by Deborah Pearlstein

In something of a surprise move, the Supreme Court decided today to grant cert in Kiyemba v. Obama – an enormously important case about whether or not the federal courts have the power to order Guantanamo detainees (whose writs of habeas corpus have been granted) released into the United States. The NYTimes story is here. The Justice Department’s statement on the grant is here.

From The Times story:

The case concerns 17 men from the largely Muslim Uighur region of western China who continue to be held although the government has determined that they pose no threat to the United States.

Last October, a federal judge here ordered the men released. But a federal appeals court reversed that ruling in February, saying that judges do not have the power to override immigration laws and force the executive branch to release foreigners into the United States.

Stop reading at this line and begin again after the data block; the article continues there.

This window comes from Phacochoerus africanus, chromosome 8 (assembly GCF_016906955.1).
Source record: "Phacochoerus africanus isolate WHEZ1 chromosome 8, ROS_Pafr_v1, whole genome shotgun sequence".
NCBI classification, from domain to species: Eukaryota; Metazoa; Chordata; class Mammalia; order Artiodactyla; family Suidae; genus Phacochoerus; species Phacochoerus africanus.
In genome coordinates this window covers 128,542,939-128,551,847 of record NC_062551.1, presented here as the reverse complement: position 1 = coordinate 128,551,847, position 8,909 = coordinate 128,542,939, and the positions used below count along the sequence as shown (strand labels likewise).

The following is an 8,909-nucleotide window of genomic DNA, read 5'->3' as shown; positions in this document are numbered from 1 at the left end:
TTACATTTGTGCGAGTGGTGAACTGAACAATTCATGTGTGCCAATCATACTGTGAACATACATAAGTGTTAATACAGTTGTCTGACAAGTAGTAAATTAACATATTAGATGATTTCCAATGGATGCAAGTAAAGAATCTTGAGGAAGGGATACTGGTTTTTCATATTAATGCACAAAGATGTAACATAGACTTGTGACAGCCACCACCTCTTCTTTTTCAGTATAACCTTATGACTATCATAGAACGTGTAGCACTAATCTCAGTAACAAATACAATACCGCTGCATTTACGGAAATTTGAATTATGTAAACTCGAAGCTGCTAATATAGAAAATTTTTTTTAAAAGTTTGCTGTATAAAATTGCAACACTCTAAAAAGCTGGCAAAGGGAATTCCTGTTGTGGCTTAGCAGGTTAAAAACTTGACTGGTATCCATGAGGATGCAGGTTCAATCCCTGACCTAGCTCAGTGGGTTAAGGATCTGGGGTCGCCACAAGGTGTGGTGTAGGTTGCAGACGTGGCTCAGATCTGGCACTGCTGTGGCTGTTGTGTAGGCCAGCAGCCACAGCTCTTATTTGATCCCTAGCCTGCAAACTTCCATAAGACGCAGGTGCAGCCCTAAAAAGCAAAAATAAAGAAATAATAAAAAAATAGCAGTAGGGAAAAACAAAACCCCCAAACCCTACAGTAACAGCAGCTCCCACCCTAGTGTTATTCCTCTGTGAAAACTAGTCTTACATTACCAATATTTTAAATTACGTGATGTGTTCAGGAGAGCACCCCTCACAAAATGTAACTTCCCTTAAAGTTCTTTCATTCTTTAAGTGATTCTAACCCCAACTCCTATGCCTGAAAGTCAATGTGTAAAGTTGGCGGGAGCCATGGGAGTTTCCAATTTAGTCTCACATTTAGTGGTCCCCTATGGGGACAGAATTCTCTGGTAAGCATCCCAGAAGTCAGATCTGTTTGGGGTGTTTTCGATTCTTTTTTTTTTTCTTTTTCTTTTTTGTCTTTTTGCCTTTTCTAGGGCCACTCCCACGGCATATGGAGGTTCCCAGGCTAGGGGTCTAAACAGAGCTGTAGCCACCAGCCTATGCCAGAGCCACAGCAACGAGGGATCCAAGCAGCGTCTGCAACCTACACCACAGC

An appeal from the Uighurs has been pending in the Supreme Court since April, and it is not clear why the justices acted on it now. The Obama administration has sent some of the prisoners to Bermuda, and Palau has said it will accept most of the rest. But one prisoner apparently has nowhere to go.

The prisoners have said they fear they will be tortured or executed if they are returned to China, where they are viewed as terrorists.

The case presents the next logical legal question in the series of detainee cases to reach the court. Last year, in Boumediene v. Bush, the court ruled that federal judges have jurisdiction to hear habeas corpus claims from prisoners held at Guantánamo.